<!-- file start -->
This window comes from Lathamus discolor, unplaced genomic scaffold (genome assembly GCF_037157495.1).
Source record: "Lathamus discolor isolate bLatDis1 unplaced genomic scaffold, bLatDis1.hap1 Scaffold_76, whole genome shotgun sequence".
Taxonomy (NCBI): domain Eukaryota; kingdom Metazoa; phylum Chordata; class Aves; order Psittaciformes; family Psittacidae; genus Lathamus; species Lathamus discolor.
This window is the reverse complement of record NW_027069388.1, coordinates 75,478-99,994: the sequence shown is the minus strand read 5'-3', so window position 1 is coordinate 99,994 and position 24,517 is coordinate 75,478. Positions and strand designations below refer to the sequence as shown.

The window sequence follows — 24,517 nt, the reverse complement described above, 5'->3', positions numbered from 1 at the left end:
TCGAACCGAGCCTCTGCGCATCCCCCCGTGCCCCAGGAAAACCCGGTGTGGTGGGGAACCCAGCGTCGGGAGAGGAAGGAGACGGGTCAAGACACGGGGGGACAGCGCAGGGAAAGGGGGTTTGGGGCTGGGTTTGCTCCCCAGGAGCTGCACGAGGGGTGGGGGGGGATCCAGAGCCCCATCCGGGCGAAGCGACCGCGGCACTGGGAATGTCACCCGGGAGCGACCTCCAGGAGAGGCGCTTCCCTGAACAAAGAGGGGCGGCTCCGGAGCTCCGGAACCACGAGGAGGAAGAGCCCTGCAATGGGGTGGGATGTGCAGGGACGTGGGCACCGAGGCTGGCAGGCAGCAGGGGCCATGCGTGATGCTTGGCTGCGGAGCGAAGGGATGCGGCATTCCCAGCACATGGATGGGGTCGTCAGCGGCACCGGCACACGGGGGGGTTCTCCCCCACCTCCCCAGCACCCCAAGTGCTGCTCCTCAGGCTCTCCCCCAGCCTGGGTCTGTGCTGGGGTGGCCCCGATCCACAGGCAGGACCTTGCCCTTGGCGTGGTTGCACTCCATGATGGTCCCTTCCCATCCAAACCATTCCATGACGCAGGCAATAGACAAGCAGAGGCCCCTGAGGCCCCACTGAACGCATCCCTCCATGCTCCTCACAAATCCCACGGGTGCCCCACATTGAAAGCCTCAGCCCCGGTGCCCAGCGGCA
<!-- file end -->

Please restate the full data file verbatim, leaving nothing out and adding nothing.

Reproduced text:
This window comes from Lathamus discolor, unplaced genomic scaffold (genome assembly GCF_037157495.1).
Source record: "Lathamus discolor isolate bLatDis1 unplaced genomic scaffold, bLatDis1.hap1 Scaffold_76, whole genome shotgun sequence".
Taxonomy (NCBI): domain Eukaryota; kingdom Metazoa; phylum Chordata; class Aves; order Psittaciformes; family Psittacidae; genus Lathamus; species Lathamus discolor.
This window is the reverse complement of record NW_027069388.1, coordinates 75,478-99,994: the sequence shown is the minus strand read 5'-3', so window position 1 is coordinate 99,994 and position 24,517 is coordinate 75,478. Positions and strand designations below refer to the sequence as shown.

The window sequence follows — 24,517 nt, the reverse complement described above, 5'->3', positions numbered from 1 at the left end:
TCGAACCGAGCCTCTGCGCATCCCCCCGTGCCCCAGGAAAACCCGGTGTGGTGGGGAACCCAGCGTCGGGAGAGGAAGGAGACGGGTCAAGACACGGGGGGACAGCGCAGGGAAAGGGGGTTTGGGGCTGGGTTTGCTCCCCAGGAGCTGCACGAGGGGTGGGGGGGGATCCAGAGCCCCATCCGGGCGAAGCGACCGCGGCACTGGGAATGTCACCCGGGAGCGACCTCCAGGAGAGGCGCTTCCCTGAACAAAGAGGGGCGGCTCCGGAGCTCCGGAACCACGAGGAGGAAGAGCCCTGCAATGGGGTGGGATGTGCAGGGACGTGGGCACCGAGGCTGGCAGGCAGCAGGGGCCATGCGTGATGCTTGGCTGCGGAGCGAAGGGATGCGGCATTCCCAGCACATGGATGGGGTCGTCAGCGGCACCGGCACACGGGGGGGTTCTCCCCCACCTCCCCAGCACCCCAAGTGCTGCTCCTCAGGCTCTCCCCCAGCCTGGGTCTGTGCTGGGGTGGCCCCGATCCACAGGCAGGACCTTGCCCTTGGCGTGGTTGCACTCCATGATGGTCCCTTCCCATCCAAACCATTCCATGACGCAGGCAATAGACAAGCAGAGGCCCCTGAGGCCCCACTGAACGCATCCCTCCATGCTCCTCACAAATCCCACGGGTGCCCCACATTGAAAGCCTCAGCCCCGGTGCCCAGCGGCA